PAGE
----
The Turks and Caicos features an extensive and pristine marine environment teeming with vibrant reefs and marine life, and as such, a tremendous variety of beautiful seashells can be found on our beaches and coastlines.
Unfortunately, government regulations and the remote locations of the best beachcombing sites restrict the shell finding possibilities, so our archipelago doesn’t excel as a place to find seashells.
The Turks and Caicos Islands features quite a few marine national parks and nature reserves, and the removal of any natural or historical object from these areas is prohibited.
On Grand Turk, almost the entirety of the west coast, including Governor's Beach, the Cruise Center Beach (SunRay Beach), English Point, and Pillory Beach, are part of the Columbus Landfall National Park.
In addition to the protected areas, there are restrictions on the export of marine items, which vary by type and season.
The truth is that taking a shell from the beach that does not support an animal likely does infinitesimal damage, however, to protect against accidental and intentional removal of live animals, damage to the reefs, (and of course so hermit crabs have a place to live!), seashell beachcombing is not legally supported in the Turks and Caicos.
There’s a tremendous selection of seashells that can be found in the Turks and Caicos, and these include many of the tropical Atlantic species.
Our different coastlines and marine areas offer predictable finds. Bay and shallows tend to support conch. Beaches near the barrier reef often have cowries and tritons, and our extensive sandy beaches see tiny conchs, sunrise tellin and olive shells.
The conch, a giant sea snail that’s favoured locally as a seafood, creates a big and beautiful shell, which is highlighted with spectacular peach and pink hues.
The conch has close ties with the culture of our country. In addition to being a traditional food source, the shell is featured on our flag and is used as a signal horn, and the name is often incorporated into business and location names.
Four varieties of starfish are common to the Turks and Caicos: the large and red cushion sea star, the smaller red thorny starfish which is typically found in sheltered coves and tidal areas, the small gray two-spined sea star which is found is shallow sandy coves such as Taylor Bay, and the spider-like brittle star, which hides under rocks and reefs.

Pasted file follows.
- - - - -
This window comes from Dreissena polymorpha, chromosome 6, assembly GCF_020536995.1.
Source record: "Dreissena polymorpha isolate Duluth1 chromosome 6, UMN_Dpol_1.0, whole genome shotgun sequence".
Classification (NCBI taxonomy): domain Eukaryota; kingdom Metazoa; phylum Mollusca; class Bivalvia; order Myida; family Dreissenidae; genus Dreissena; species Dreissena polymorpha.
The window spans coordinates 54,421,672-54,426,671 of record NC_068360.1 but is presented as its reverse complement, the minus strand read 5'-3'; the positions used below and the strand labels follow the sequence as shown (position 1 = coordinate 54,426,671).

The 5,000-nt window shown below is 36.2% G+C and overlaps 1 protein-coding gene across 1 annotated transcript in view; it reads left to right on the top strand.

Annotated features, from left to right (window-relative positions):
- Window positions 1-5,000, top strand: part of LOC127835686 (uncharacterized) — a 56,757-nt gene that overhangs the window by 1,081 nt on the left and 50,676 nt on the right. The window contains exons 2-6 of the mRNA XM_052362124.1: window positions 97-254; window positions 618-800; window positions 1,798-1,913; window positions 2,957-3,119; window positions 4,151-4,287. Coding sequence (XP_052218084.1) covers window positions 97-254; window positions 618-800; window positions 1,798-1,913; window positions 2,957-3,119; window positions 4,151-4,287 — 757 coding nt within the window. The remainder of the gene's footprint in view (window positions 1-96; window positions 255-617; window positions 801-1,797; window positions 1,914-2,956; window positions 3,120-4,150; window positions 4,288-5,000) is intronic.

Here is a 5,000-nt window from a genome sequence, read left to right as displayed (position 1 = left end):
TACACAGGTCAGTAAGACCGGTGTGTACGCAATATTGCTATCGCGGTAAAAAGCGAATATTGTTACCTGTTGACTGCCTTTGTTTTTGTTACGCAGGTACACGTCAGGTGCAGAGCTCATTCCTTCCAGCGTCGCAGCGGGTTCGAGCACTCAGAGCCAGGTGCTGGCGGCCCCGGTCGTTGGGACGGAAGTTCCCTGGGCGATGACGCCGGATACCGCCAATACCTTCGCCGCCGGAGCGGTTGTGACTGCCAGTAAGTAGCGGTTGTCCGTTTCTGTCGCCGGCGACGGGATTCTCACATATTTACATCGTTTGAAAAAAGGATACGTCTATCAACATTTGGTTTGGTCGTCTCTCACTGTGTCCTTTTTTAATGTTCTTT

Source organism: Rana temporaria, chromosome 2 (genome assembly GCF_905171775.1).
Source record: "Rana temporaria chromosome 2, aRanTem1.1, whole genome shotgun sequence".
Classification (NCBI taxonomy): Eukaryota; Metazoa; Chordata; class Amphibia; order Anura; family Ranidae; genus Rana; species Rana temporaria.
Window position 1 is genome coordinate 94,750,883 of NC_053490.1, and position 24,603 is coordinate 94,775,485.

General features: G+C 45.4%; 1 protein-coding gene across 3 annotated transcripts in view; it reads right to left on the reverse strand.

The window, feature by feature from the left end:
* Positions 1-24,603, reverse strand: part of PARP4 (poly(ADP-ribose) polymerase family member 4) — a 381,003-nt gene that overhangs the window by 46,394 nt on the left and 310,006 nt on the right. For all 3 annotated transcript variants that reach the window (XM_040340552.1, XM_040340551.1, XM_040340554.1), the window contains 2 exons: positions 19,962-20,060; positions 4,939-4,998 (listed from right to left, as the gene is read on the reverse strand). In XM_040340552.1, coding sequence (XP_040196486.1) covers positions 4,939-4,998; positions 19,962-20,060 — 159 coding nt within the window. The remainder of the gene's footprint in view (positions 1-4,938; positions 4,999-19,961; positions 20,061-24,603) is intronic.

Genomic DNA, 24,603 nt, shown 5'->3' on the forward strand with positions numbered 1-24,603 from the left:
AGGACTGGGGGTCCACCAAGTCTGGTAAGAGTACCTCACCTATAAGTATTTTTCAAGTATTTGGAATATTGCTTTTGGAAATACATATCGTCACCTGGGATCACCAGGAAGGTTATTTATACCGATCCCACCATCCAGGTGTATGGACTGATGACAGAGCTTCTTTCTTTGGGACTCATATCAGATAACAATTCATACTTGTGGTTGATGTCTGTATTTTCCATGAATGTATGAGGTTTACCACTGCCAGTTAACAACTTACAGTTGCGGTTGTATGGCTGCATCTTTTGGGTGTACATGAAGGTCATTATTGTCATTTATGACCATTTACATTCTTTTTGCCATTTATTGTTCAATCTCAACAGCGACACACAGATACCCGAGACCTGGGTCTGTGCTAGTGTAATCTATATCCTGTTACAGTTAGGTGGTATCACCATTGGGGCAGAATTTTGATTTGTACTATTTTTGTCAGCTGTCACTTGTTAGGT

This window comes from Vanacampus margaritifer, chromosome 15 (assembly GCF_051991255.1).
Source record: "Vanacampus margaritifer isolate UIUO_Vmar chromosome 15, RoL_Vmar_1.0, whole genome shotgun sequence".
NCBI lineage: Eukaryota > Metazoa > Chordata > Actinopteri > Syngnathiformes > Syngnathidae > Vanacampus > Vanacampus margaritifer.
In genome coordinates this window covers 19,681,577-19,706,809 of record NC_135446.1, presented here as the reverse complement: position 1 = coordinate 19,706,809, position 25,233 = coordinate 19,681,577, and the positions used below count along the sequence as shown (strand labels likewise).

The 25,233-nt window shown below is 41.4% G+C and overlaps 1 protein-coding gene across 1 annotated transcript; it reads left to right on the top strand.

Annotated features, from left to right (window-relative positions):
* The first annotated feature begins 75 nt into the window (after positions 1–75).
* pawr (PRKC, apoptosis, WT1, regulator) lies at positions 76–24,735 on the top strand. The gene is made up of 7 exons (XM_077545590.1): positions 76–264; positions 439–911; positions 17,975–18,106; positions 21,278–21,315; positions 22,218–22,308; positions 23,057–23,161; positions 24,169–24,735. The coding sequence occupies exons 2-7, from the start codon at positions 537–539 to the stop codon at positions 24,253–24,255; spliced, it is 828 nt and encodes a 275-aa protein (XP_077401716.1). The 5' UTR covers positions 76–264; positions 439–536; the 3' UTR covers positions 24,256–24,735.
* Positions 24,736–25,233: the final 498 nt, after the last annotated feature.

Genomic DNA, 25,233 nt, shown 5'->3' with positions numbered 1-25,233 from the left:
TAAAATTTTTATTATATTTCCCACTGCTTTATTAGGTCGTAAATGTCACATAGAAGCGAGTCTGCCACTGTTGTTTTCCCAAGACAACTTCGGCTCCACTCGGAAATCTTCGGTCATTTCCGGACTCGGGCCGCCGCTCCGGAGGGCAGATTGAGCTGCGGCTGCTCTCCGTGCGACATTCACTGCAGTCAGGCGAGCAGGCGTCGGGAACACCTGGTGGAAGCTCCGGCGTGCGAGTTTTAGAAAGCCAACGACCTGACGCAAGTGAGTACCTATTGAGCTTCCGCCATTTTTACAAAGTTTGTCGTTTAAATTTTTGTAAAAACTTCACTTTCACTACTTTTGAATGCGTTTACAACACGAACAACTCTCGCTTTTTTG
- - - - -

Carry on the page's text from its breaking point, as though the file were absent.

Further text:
Keep in mind that starfish are living animals, and it’s illegal to harm them or take them without proper written approval from the Department of Environment and Maritime Affairs. Removing starfish from the ocean will kill them.
There are a few varieties of land snail that can be found in the Turks and Caicos, and these terrestrial gastropods produce shells, which can be found across the country.
The endemic varieties of snails features small white spiral shells, which may have black or brown accents. Typically, the Turks and Caicos land snail shells aren’t quite as robust as the marine counterparts.
A larger type of snail, introduced to the country with landscaping imports, produces a larger brown shell.
An environmentally-conscience alternative to collecting seashells is flotsam and jetsam beachcombing. On some of our less-travelled coastlines, you’ll never know what you may find. Low tide is of course the best time for beachcombing.
There’s a fascinating variety of objects, include bottles of every design and vintage, fishing net floats made from plastic, aluminium and glass, boat and aircraft parts, and intricate driftwood.
On many of the more-remote coastlines in the Turks and Caicos, it’s actually quite common to find the classic message in a bottle. Typically, these communications offer salutations and a request for the letter to be forwarded on.
Senders often make the critical mistake of not sealing the bottle properly, so the paper inside is usually damp and decayed. Due to the Subtropical Gyre and the North Equatorial Current, most bottles originated either from the southeast United States or southwest Europe.
Sea glass, which is broken bits of glass that have been rounded and polished by the actions of the ocean and sand, can be found in a wonderful array of colours.
Green and brown colours are the most common (beer bottles!), with clear following. Blues and purples can also be found. Red and orange, largely from vintage signal lights, are by far the rarest.
The best place to find sea glass is either where bottles collect and break, such as rocky coves, or where bottles have been dumped, such as at docks and harbours.
Shells can often be found for sale at gift shops and craft markets throughout the Turks and Caicos. In the majority of cases, these are imported items from the Pacific or from other destinations in the Caribbean.
A major consideration when purchasing these products are the environmental concerns. In many cases, these are unsustainably collected.
There are occasionally local shells for sale. However, with the exception of the conch, the Turks and Caicos does not legally support harvesting and exporting seashells, and any such items for sale are not condoned by the government and may be seized.